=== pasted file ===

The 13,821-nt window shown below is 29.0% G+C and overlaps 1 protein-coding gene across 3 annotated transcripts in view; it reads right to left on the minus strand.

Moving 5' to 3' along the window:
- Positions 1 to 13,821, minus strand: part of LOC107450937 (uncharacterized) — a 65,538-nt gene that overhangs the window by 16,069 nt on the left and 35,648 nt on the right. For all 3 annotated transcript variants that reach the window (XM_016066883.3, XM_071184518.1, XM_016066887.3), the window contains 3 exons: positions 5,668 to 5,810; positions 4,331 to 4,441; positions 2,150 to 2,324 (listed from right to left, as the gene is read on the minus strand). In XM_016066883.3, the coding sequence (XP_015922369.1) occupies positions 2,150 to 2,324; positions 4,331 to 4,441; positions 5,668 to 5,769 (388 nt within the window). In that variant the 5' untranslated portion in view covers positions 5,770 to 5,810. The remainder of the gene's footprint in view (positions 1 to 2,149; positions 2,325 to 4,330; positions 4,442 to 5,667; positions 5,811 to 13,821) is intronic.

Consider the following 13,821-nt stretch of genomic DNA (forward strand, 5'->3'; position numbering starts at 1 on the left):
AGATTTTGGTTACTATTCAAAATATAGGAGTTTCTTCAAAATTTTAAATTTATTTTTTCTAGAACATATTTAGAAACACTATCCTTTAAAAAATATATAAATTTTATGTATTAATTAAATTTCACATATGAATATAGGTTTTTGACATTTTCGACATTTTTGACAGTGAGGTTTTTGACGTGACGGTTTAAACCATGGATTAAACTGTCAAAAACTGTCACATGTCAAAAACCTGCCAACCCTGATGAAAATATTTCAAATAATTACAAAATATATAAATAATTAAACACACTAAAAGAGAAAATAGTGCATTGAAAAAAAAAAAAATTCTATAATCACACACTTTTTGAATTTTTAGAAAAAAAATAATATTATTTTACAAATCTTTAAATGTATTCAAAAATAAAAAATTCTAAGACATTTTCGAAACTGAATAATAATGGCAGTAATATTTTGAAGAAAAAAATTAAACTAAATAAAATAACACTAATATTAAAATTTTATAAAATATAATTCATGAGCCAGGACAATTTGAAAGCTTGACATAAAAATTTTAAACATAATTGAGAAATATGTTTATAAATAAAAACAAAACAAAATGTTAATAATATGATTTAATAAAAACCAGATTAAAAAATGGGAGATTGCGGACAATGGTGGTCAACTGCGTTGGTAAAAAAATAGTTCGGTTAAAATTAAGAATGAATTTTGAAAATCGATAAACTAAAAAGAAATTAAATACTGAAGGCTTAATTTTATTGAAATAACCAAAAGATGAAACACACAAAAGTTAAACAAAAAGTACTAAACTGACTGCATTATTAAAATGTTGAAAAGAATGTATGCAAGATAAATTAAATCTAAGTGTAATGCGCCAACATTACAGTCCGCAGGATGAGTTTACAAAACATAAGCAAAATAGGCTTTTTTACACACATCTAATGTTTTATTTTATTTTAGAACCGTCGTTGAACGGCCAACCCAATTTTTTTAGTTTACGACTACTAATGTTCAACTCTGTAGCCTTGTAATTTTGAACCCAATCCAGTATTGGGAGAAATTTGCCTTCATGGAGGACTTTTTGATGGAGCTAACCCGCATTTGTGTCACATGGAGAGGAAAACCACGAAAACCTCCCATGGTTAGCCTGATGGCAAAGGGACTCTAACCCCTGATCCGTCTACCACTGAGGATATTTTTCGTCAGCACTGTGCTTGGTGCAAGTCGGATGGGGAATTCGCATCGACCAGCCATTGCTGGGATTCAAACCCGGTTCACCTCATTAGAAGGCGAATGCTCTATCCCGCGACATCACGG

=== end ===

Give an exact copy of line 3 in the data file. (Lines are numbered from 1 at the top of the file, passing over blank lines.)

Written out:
- Positions 1 to 13,821, minus strand: part of LOC107450937 (uncharacterized) — a 65,538-nt gene that overhangs the window by 16,069 nt on the left and 35,648 nt on the right. For all 3 annotated transcript variants that reach the window (XM_016066883.3, XM_071184518.1, XM_016066887.3), the window contains 3 exons: positions 5,668 to 5,810; positions 4,331 to 4,441; positions 2,150 to 2,324 (listed from right to left, as the gene is read on the minus strand). In XM_016066883.3, the coding sequence (XP_015922369.1) occupies positions 2,150 to 2,324; positions 4,331 to 4,441; positions 5,668 to 5,769 (388 nt within the window). In that variant the 5' untranslated portion in view covers positions 5,770 to 5,810. The remainder of the gene's footprint in view (positions 1 to 2,149; positions 2,325 to 4,330; positions 4,442 to 5,667; positions 5,811 to 13,821) is intronic.